Authority Power Politics Free Essays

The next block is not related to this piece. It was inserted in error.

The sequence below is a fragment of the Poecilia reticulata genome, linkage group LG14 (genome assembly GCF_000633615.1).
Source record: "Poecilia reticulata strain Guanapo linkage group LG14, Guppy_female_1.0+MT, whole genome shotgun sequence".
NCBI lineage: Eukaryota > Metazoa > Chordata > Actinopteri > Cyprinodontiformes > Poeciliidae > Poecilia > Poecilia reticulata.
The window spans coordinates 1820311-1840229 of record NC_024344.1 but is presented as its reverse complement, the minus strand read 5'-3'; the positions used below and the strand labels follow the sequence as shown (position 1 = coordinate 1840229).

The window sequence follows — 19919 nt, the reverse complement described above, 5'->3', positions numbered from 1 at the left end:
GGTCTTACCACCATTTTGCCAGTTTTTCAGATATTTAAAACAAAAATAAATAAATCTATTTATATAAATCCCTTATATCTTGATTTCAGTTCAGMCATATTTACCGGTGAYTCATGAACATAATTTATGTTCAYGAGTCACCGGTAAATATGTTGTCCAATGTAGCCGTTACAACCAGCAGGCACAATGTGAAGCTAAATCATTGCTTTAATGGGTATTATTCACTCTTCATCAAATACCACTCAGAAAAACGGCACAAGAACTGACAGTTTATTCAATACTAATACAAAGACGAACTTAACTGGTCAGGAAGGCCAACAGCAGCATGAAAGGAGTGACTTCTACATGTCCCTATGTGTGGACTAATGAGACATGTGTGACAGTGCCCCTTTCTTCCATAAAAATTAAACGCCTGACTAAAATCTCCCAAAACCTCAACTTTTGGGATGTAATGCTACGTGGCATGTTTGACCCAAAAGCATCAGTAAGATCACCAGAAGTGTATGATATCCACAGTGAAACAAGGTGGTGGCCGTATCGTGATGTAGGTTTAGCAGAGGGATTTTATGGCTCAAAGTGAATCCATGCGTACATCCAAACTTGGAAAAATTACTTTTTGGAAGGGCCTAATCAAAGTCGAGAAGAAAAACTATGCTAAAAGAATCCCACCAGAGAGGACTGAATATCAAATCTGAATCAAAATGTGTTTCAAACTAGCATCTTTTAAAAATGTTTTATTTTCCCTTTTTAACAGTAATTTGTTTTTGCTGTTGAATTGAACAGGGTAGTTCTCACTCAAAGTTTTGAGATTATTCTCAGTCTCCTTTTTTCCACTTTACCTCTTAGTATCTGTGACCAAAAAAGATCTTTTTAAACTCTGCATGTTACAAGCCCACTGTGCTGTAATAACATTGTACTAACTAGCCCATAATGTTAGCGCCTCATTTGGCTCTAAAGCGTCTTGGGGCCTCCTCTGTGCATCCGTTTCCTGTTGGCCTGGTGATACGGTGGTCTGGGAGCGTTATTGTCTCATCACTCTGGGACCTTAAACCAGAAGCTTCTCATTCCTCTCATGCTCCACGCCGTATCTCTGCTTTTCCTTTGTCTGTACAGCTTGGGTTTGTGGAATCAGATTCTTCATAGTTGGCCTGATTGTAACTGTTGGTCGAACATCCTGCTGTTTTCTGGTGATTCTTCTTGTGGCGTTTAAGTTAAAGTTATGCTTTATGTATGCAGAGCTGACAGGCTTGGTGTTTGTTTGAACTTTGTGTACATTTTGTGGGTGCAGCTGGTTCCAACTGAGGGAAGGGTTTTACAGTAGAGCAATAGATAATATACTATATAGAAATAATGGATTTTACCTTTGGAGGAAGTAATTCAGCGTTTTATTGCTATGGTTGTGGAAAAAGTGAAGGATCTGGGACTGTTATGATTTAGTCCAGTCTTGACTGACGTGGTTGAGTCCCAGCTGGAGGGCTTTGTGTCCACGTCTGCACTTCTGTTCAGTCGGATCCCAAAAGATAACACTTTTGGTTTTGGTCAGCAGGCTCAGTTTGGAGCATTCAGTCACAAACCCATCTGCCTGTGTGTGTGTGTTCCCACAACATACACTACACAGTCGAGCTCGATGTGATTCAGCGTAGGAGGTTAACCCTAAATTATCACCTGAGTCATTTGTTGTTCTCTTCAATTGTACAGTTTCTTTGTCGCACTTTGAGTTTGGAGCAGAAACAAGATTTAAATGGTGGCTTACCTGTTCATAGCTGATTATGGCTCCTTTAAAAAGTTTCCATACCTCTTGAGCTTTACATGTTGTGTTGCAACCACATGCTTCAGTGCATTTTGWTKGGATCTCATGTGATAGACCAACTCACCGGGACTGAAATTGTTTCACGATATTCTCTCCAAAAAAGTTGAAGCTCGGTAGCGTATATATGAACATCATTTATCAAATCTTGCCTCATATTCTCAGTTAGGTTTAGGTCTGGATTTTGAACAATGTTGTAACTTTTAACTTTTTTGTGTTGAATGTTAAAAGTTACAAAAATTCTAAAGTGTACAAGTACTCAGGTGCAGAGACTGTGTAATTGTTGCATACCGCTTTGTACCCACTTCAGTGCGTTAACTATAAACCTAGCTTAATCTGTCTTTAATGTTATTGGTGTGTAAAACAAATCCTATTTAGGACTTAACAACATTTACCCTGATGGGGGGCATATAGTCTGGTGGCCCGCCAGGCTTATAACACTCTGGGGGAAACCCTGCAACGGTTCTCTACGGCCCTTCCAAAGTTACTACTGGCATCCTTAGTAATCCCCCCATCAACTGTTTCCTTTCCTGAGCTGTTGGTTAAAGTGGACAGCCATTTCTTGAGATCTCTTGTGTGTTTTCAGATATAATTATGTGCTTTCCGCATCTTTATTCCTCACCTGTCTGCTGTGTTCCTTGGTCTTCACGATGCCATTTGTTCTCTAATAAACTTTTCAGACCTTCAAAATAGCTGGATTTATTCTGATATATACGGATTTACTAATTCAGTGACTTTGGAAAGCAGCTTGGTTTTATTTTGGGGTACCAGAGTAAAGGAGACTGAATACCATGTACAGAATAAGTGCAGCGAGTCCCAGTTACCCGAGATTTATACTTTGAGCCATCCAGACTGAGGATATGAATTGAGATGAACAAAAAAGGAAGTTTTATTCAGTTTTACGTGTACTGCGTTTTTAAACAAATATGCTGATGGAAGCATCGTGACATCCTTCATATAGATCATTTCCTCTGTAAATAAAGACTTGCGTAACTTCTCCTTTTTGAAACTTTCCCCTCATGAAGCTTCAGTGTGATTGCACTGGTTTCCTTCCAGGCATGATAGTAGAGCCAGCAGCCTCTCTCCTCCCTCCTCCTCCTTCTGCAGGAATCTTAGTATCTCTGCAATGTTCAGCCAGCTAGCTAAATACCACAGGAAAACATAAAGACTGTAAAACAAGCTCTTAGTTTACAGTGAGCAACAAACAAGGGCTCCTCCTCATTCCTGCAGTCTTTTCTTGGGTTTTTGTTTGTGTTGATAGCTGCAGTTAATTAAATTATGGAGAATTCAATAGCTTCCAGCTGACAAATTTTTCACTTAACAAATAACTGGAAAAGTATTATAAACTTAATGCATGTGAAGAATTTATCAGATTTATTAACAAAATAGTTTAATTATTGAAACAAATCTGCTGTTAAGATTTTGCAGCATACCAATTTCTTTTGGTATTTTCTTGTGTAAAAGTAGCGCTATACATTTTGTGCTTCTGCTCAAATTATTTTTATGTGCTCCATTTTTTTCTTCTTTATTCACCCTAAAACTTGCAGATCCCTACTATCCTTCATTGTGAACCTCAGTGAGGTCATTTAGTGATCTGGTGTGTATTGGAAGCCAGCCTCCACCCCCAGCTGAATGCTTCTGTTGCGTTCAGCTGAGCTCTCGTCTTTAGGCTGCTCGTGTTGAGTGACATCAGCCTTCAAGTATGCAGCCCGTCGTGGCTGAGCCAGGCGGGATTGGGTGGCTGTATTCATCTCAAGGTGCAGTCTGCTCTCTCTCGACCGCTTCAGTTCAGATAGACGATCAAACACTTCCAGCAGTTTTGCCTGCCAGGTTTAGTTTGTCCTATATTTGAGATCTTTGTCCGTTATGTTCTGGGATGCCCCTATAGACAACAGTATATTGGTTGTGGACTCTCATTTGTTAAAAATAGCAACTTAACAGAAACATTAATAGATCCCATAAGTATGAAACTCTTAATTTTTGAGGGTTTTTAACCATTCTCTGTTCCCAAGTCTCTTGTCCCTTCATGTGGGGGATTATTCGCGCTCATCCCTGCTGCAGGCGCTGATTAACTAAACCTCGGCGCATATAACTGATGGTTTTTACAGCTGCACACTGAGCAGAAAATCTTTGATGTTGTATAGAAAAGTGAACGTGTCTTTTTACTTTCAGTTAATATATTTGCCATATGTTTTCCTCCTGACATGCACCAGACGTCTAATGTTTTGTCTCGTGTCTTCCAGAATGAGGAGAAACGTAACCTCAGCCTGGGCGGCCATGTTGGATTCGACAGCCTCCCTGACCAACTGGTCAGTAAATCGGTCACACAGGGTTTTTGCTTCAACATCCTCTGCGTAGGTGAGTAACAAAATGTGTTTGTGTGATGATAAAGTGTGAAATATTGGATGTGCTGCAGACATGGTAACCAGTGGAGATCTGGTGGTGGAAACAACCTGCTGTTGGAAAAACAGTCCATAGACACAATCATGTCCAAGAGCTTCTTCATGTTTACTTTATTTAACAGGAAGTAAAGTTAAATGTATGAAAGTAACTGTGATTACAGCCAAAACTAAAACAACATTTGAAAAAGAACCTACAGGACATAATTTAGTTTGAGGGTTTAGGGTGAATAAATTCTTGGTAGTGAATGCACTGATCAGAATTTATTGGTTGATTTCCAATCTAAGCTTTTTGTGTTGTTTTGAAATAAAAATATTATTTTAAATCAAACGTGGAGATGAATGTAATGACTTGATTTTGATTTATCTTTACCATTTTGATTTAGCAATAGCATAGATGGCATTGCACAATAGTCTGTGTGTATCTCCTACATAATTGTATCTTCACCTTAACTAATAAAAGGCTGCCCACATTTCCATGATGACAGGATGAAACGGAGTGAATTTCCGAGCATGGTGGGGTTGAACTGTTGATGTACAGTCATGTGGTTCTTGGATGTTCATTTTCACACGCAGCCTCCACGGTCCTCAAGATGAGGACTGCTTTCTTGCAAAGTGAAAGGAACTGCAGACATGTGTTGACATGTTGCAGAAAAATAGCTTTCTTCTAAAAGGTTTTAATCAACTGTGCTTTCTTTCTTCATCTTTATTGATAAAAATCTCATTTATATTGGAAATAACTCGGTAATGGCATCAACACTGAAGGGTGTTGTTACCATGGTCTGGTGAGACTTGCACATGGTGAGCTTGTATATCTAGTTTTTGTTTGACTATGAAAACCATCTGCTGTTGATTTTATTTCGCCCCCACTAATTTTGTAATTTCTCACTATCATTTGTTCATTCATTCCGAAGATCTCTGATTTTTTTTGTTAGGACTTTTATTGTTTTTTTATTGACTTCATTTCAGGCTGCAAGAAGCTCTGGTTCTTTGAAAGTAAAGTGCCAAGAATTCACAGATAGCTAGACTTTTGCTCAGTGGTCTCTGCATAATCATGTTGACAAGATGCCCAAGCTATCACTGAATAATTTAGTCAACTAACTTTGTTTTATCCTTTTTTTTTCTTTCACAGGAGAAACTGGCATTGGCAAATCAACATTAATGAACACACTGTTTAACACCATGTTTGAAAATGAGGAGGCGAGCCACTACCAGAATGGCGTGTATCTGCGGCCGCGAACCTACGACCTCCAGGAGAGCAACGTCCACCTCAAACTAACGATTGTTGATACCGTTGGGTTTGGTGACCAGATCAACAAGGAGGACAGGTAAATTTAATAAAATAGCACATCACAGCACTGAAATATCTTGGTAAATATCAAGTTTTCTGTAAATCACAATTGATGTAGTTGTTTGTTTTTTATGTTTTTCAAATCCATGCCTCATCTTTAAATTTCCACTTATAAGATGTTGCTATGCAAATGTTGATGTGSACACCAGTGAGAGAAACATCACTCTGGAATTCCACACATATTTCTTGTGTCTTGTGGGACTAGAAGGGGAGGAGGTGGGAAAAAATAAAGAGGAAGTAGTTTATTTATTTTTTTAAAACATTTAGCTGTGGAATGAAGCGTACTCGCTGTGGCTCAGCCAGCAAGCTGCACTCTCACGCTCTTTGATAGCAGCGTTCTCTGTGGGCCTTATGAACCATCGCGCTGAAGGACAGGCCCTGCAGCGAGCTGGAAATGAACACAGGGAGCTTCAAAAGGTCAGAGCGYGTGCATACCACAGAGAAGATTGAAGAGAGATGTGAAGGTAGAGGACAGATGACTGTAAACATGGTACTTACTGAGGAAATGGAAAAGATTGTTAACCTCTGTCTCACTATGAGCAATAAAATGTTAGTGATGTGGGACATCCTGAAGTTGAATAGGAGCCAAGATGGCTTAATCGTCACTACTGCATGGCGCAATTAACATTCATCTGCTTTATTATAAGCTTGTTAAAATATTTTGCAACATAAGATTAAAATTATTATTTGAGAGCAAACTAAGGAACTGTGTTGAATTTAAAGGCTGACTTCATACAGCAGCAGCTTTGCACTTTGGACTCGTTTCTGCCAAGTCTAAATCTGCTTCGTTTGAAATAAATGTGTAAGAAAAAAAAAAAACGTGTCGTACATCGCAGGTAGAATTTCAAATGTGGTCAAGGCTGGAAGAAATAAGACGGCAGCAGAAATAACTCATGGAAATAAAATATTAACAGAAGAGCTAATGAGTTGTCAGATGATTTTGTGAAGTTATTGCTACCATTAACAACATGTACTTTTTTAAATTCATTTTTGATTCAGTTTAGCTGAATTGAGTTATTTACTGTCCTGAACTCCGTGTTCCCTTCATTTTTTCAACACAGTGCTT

Authority/Power/Politics Authority What is Authority The word authority derives from the Latin word auctoritas meaning invention, advice, opinion, influence or commands which originate from an auctor, indicating that authority originates from a master, leader or author. Essentially authority is imposed by superiors upon inferiors either by force of arms (structural authority) or by force of argument (sapiential authority). Usually authority has components of both compulsion and persuasion. We will write a custom essay sample on Authority Power Politics or any similar topic only for you Order Now For this reason, as used in Roman law authority is differentiated into potestas (legal or military power) and imperium (persuasive political rank or standing). Weber on Authority Max Weber in his sociological work has identified and distinguished three types of authority. Weber defined authority as the chance of commands being obeyed by a specifiable group of people. Legitimate authority is that which is recognized as legitimate and justified by both the ruler and the ruled. Weber divided legitimate authority into three types: The first type discussed by Weber is Rational-legal authority. It is that form of authority which depends for its legitimacy on formal rules and established laws of the state, which are usually written down and are often very complex. The power of the rational legal authority is mentioned in the constitution. Modern societies depend on legal-rational authority. Government officials are the best example of this form of authority, which is prevalent all over the world. The second type of authority is Traditional authority, which derives from long-established customs, habits and social structures. When power passes from one generation to another, then it is known as traditional authority. The right of hereditary monarchs to rule furnishes an obvious example. The Tudor dynasty in England and the ruling families of Mewar, in Rajasthan (India) are some examples of traditional authority. The third form of authority is Charismatic authority. Here, the charisma of the individual or the leader plays an important role. Charismatic authority is that authority which is derived from â€Å"the gift of grace† or when the leader claims that his authority is derived from a â€Å"higher power† (e. . God or natural law or rights) or â€Å"inspiration†, that is superior to both the validity of traditional and rational-legal authority and followers accept this and are willing to follow this higher or inspired authority, in the place of the authority that they have hitherto been following. Some of the most prominent examples of charismatic authority can be politicians or lead ers, who come from a movie or entertainment background. These people become successful, because they use their grace and charm to get more votes during elections. Examples in this regard can be NT Rama Rao, a matinee idol, who went on to become one of the most powerful Chief Ministers of Andhra Pradesh. History has witnessed several social movements or revolutions, against a system of traditional or legal-rational authority, which are usually started by Charismatic authorities. What distinguishes authority, from coercion, force and power on the one hand and leadership, persuasion and influence on the other hand, is legitimacy. Superiors feel that they have a right to issue commands; subordinates perceive an obligation to obey. Social scientists agree that authority is but one of several resources available, to incumbents in formal positions. For example, a Head of State is dependent upon a similar nesting of authority. His legitimacy must be acknowledged, not just by citizens, but by those who control other valued resources: his immediate staff, his cabinet, military leaders and in the long run, the administration and political apparatus of the entire society. Power What is Power Power is a measure of an entity’s ability to control the environment around itself, including the behavior of other entities. The term authority is often used for power, perceived as legitimate by the social structure. Power can be seen as evil or unjust, but the exercise of power is accepted as endemic to humans as social beings. Often, the study of power in a society is referred to as politics. Sources of Power Power may be held through: Delegated authority (for example in the democratic process) Social class (material wealth can equal power) Personal or group charisma Ascribed power (acting on perceived or assumed abilities, whether these bear testing or not) Expertise (Ability, Skills) Persuasion (direct, indirect, or subliminal) Knowledge (granted or withheld, shared or kept secret) Celebrity Force (violence, military might, coercion). Moral persuasion (including religion) Operation of group dynamics (such as public relations) Social influence of tradition (compare ascribed power) In relationships; domination/submissiveness Politics What is Politics Politics is a process by which groups of people make collective decisions. The term is generally applied to behavior within civil governments, but politics has been observed in other group interactions, including corporate, academic, and religious institutions. It consists of â€Å"social relations involving authority or power† and refers to the regulation of a political unit, and to the methods and tactics used to formulate and apply policy. Politics at Workplace Politics – the other face of the creative, innovative and manipulative and human mind, which always seeks power, recognition and authority. So how can there be no politics at the place where hundreds and thousands of human minds are spending most part of their day and there’s a constant struggle for power and recognition. Yes, double standards, secrecy, camps, demoting others and/or self promotion, in short – politics is all over the workplace. No organisation is and will be completely free from the politics. Office politics refers to the use and manipulation of situations, power and people to secure their position, gain from the situation, let others down or even increase their own power, image and status within the organisation. The results or the benefits can be tangible or intangible, depending upon the situation. Politics at workplace is a game can be played equally well by a single player or teams together, can result in the interest and benefit of the organisation or go against it, can benefit those who don’t play or can throw them out of the organisation. It is a double edged sword which can either create a happy, dynamic and improved environment at the workplace or can destroy it. Politics at workplace is often hard to resist and be away from. It compels and makes you compete. Although a part of all the organisations across the world, the politics at workplace has taken the more advanced and dangerous form in India, where the people staying away from it are being seen as a threat. Office politics has made employees good actors, hiding the facts and even true self from their own colleagues and organisation and being hypocrites for their reasons. Grey side of the issue Every workplace has conflicts, but how the employees and the organisation tackle it goes a long way in ensuring the success of the employees as well as the organisation. Politics at workplace is complex, and can turn the organisation into an ugly and nasty battlefield. Most often, the power is the bone of contention. The powerful employee can take advantage of the situations and manipulate things. The employees can take the things to them at a personal level. This, in turn, can harm their personal and professional lives. Playing on other people’s emotions to make things work for them, people have stooped to such levels where they have put their own morals and conscious aside. But the organisation feels the brunt of the continuous politics at workplace when it starts effecting the overall performance, efficiency and productivity of the organisation. This is mainly due to the considerable amount of time spent on the politics and thinking about the strategies and the moves, rather than the job and the work. Ultimately, this can lead to losses for the organisation and even the loss of jobs for the employees. Workplace Politics: A necessary evil Again, the question arises about the employees who do not become a part to this politics at their workplace. Experts say that giving up to the politics without being a part of it and fighting it, especially when it is unfair, is not advisable either. Sometimes, the politics becomes the necessary evil simply for self defense. As often, the people staying away are taken as a threat and become the victim of the workplace politics and are eliminated. As it has become unavoidable to avoid the politics at today’s workplace, it has become necessary for every employee to: connect to people, try to identify the source of power, bserve and be aware of the happenings around, people’s strengths and weaknesses and their emotional intelligence. Avoiding politics at workplace Although it is practically impossible to make your workplace free from the politics, but the organisation and the employees can follow certain ethics for themselves to make their workplace healthier: Avoid distor ting or manipulating the truth and the facts. Be yourself. Don’t have different faces to suit different people and different situations. Be fair in your dealings. Take decisions based on other’s performance and not on the basis of your relations with them. Be flexible, approachable and accessible to others. Rigidity can isolate you. Communicate – Lack of proper communication is the root cause of most of the problems. Therefore, ensure a timely and open communication system. Hiding information, rumors or distorted information can aggravate the situation and problem. Proper communication will also help to combat the effect of gossip. Have a broader perspective. Don’t work to satisfy your ego every time. Give a fair chance to everyone to put forward their thoughts. Last but not the least; be clear in your conscious. Don’t compromise on your morals and ethics and, don’t hesitate to apologize if you realize that you are wrong. It would be right to conclude that being a part of the interpersonal relations, politics at workplace is prevalent everywhere, and is unavoidable in most cases. But it’s more important to play the game right. Know the rules, stay true to yourself, don’t harm someone personally or his/her career, don’t take grudges home. Try to create a win-win situation for yourself, others and the organisation. Politics at workplace – can be good or bad – depends on how people take it and make it! Don’t confuse authority, power, and politics If you work in an organization, you need a clear understanding of three closely related concepts–authority, power, and politics. Unfortunately, for many employees these concepts often confuse, frustrate, or elicit anxiety or indifference. The traditional concept of organization is built upon the principle that someone has the â€Å"right† to command someone else, whose duty is to obey the command. This â€Å"right† is bestowed by the formal organization, and we call it authority. It is important to note that â€Å"right to command† does not connote the â€Å"capacity to command. Most of us would be making a mistake if we were to equate right and capacity–i. e. , authority and power. This is especially true in a professional environment. We must always be careful to undergird our right to command with the appropriate power, the capability to secure dominance of one’s values or goals, if we w ant to develop and maintain highly effective organizations. Even though it may be socially unacceptable to admit that one aspires to power or worries about power relationships, we must recognize that power and politics enter into every organizational decision. Positive power. However, concern about power and politics does not mean that a person is committed to such Machiavellian tactics as â€Å"doing unto others before they do unto you. † Power has a positive side as well. Organizations could not function without some kind of power relationships. The positive side is characterized by a concern for group goals and their achievement. Leaders enjoy the greatest overall influence when they help their followers feel powerful and accomplish greatness on their own. The direction of communications, their frequency, and their content reveals a great deal about the power relationships within an organization. It is as simple as who talks to whom about what. Office politics. The process by which power is exercised and sometimes acquired is called politics. In politics, contesting forces compete for favorable outcomes on decisions involving who gets what and how. Political activity is usually stronger where there are no prescribed routine answers or no stated policy. It also centers around the interpretation of existing policies and those situations involving value judgments. Any organization that attempts to totally reduce these arenas of political activity by instituting rules, regulations, and policies from the top would quickly strangle in its own red tape. Political processes form the dynamic that enables the formal organization to function. In a sense, power and politics act as the lubricant that enables the interdependent parts of the organization to operate smoothly together. When we pretend that power and politics don’t exist, we greatly reduce the ability of an organization to get things done, especially when innovation and change are involved, because they abandon procedures we have always followed. Since power and political processes are a fact of life in all organizations, we must develop and use the appropriate skills to achieve the organization’s goals. Managers must avoid working in isolation and instead as part of the flow of social forces. They must understand that a managerial position is not self-perpetuating. References Don’t confuse authority, power, and politics, By Ted Gautschi, Consultant, Wellesley Hills, MA — Design News, May 4, 1997 How to cite Authority Power Politics, Papers